Introduction to conflict management

On this page

On this page

Click on the links below to jump to the respective piece of content on this page.

What and who these evidence-based guidelines are for. And how they were put together.

First published
Written by College of Policing
Conflict management
15 mins read

About these guidelines

What are these guidelines for?

The College guidelines and supporting information are designed to provide clear evidence-based guidance to forces on how to keep officers and staff safe, by helping them to resolve conflict without needing to use force, where possible. The aim of the guidance is to ensure that officers and staff are properly supported to develop their skills in the non-physical aspects of conflict management.

In some situations, for example where there is an imminent risk to life, force will be necessary and likely to be the safest response. Officers and staff should also be skilled in tools and techniques to de-escalate situations without using force, when it is appropriate to do so, and be confident in their ability to use these skills to help resolve situations safely. Officers and staff use these skills routinely in their day-to-day work, but the degree to which these skills are formally taught as part of their professional development varies.

Who developed these guidelines?

The guidelines were developed collaboratively by a guideline committee and an internal College development team. The guideline committee was made up of frontline and specialist police practitioners, academics, and subject matter experts. The role of the guideline committee was to consider the evidence and draft the guidelines, taking into account the views of stakeholders.

How evidence-based are these guidelines?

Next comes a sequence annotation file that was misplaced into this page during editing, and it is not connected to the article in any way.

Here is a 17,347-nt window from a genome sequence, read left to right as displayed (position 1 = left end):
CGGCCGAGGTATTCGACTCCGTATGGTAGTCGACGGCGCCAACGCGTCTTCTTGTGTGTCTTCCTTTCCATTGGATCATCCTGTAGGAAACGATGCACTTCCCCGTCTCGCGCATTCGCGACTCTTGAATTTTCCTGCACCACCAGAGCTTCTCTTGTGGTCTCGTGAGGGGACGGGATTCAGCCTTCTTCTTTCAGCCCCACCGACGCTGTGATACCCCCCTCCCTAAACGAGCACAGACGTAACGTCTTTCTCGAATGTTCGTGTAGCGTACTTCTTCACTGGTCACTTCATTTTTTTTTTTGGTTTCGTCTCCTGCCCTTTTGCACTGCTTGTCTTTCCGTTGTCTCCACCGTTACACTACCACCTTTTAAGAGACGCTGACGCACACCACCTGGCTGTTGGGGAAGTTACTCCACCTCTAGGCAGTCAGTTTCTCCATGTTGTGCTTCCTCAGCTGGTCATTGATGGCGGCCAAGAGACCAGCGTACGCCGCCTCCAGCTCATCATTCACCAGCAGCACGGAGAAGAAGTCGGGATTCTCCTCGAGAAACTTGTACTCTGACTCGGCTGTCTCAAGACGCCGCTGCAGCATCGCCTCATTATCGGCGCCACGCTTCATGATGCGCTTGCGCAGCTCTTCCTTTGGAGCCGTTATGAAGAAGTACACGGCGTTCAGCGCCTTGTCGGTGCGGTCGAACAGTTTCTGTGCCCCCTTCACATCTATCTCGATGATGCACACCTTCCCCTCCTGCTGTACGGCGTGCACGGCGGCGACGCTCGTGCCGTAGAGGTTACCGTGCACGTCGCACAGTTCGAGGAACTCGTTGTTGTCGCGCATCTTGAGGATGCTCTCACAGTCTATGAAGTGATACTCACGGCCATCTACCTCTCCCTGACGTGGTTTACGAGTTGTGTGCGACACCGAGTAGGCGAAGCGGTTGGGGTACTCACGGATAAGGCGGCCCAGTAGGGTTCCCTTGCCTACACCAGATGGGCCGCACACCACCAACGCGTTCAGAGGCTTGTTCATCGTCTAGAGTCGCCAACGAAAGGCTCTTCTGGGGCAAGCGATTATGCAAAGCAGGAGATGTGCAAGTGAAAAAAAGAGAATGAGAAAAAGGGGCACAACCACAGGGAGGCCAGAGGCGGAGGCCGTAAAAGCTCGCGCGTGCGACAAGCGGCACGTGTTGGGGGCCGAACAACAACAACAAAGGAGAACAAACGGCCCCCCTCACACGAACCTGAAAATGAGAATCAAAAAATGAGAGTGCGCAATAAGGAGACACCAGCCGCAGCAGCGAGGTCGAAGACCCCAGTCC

The guidelines and supporting information draw on the best available evidence, in this case an extensive review of the relevant research along with insights from frontline officers and staff, gathered through focus groups. Although the research evidence in this area is fairly limited in policing, the emerging picture from healthcare is that training in specific communication skills can help reduce assaults against staff. Because of the state of the evidence, it is not possible to be prescriptive about what should be included in conflict management training, how it should be taught or how often. There was, however, sufficient consistency across the studies that showed training was effective for the guideline committee to give a clearer idea of the key skills that officers and staff are likely to need. 

Text boxes in the supporting information outline potential training content for officers and staff. The text boxes contain practical advice from the front line – which may be particularly helpful to new recruits – and example communication models. The practical advice from the front line came from a number of sources, including the officers and staff who took part in the focus groups. They were also informed by the communications module (you need to log into our learning platform to see this) of the Personal Safety Manual, crisis negotiator training, National Police Firearms Curriculum and the armed policing section in Authorised Professional Practice, all of which have been developed by subject matter experts, frontline officers and staff.

The communication models came from existing police training and guidance. Some of the models are similar to one another, which is to be expected, but have been included to show the volume and diversity of material available. Officers and staff do not need to know all the models or learn them 'off by heart'. It would be better if they understood the principles underpinning them and were able to apply them in operational settings.

Who are the guidelines for?

The guidelines are primarily aimed at chief constables. The more detailed supporting information is intended for learning and development leads and other strategic leads in forces. It may also be of interest to supervisors in supporting their teams, and frontline officers and staff in developing their own approaches to managing conflict.

What’s next?

The College would like to encourage further work in this area by: 

  • identifying the physical tactics and techniques that are most likely to be safe and effective to support officers and staff who have to use force
  • building the evidence base related to effective conflict management
  • developing a better understanding of the impact of different approaches to training and the development of these skills